The Breakfast Club offers no action, no fantasy, no special visual effects or anything like that. The Breakfast Club offers just talking and that's all. Well, there's a bit of sleeping among all of the talking but nothing really outstanding in this sleep. It's one of those movies that gathers several persons in one room and let them talk.
Five high school students spend a Saturday detention together and in the process they turn into "The Breakfast Club". They do not have much in common or at least, that's what they think. But during the day the teenagers discover a lot to talk about and the detention becomes less and less boring. They are labelled the Athlete, the Princess, the Criminal, the Brain and the Basketcase and they fit quite well in this variety of descriptions. But even such variegated group of people share similar problems and all of the students experience fear, pressure, love, failure, disappointment, etc.
Fairly speaking, the cast of The Breakfast Club accomplishes a great job cause it's not easy to entertain your audience for an hour and a half with nothing more than talking. Judd Nelson in the role of "the Criminal" John Bender does a big part of the talking and he is very charming as he demonstrates there is a lot of brain and insight behind the mask of the bad guy. Emilio Estevez is quite convincing as Andrew Clark, "the Athlete". He certainly looks and acts like a sportsman who is not sure whether he is doing the right thing. Anthony Michael Hall plays "the Brain" Brian Johnson who seems to enjoy the fact he's in detention with the others. Molly Ringwald is "the Princess" Claire Standish, a common high school character. And Ally Sheedy has the tough part of Allison Reynolds, "the Basketcase". Sheedy makes a notable performance here. She is really weird and very credible in her acting. Finally, Paul Gleason as the vice-principal of the school Richard Vernon is the least convincing in the movie but this is hardly his fault. It's just his role being too cartoonish and unbelievable.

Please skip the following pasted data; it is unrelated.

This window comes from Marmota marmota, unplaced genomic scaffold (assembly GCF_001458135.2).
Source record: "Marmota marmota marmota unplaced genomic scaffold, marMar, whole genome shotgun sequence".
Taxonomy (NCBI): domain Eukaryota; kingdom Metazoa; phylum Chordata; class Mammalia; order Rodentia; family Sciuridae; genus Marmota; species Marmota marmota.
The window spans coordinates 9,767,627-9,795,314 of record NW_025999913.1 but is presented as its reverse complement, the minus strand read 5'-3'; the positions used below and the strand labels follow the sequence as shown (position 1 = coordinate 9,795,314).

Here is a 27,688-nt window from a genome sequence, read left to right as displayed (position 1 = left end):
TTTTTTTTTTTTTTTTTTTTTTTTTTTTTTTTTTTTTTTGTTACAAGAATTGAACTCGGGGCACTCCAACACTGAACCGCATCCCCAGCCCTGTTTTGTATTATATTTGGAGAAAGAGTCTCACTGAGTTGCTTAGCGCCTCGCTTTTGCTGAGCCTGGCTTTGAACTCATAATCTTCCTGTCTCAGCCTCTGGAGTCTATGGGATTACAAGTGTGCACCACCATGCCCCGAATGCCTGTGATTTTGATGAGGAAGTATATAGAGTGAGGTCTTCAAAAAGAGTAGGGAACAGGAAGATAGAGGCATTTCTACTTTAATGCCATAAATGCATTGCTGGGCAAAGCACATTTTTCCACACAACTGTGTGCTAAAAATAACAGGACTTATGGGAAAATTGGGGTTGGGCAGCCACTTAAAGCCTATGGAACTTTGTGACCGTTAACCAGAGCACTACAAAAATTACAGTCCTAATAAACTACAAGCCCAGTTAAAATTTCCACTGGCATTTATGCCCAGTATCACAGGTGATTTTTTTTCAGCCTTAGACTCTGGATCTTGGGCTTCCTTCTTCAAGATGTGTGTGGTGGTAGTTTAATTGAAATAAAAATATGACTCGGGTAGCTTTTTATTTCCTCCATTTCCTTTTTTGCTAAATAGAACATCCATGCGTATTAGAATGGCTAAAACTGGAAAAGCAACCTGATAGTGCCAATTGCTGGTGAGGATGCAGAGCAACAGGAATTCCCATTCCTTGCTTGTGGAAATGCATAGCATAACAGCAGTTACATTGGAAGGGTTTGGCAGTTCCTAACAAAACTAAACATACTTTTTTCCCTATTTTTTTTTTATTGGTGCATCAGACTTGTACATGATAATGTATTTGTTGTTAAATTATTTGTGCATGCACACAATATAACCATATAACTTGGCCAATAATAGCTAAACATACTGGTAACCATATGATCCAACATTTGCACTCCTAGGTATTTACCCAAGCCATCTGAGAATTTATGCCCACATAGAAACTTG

The Breakfast Club offers a lot of fun but simultaneously it touches serious topics: students relationship with their parents; how different stereotypes in school treat each other; various ways to deal with alienation and hostile reality. The movie sports some interesting thoughts and a bunch of memorable quotes. It has become a major influence on teen films since the 1980s and many later works reference it.
There is a couple of issues though that prevents the movie from being superb. The first already mentioned problem is that the character of the teacher is not very feasible and his behavior lacks motivation. The reason that sends Allison in detention is not very well motivated either although it's a curious one. The other more serious flaw is rooted in the final part of the movie for which the filmmakers have chosen too Hollywoodish approach. Instead of adding something positive to the whole picture, this practically ruins much of the good impression the film has made until that point.
Despite the issues, The Breakfast Club is one of the more solid efforts coming from director John Hughes. He has done well with the task to entertain under limited conditions. If you are not a die-hard action genre fan and you have some passion for teenager movies, you'll probably like this film even if you won't love it.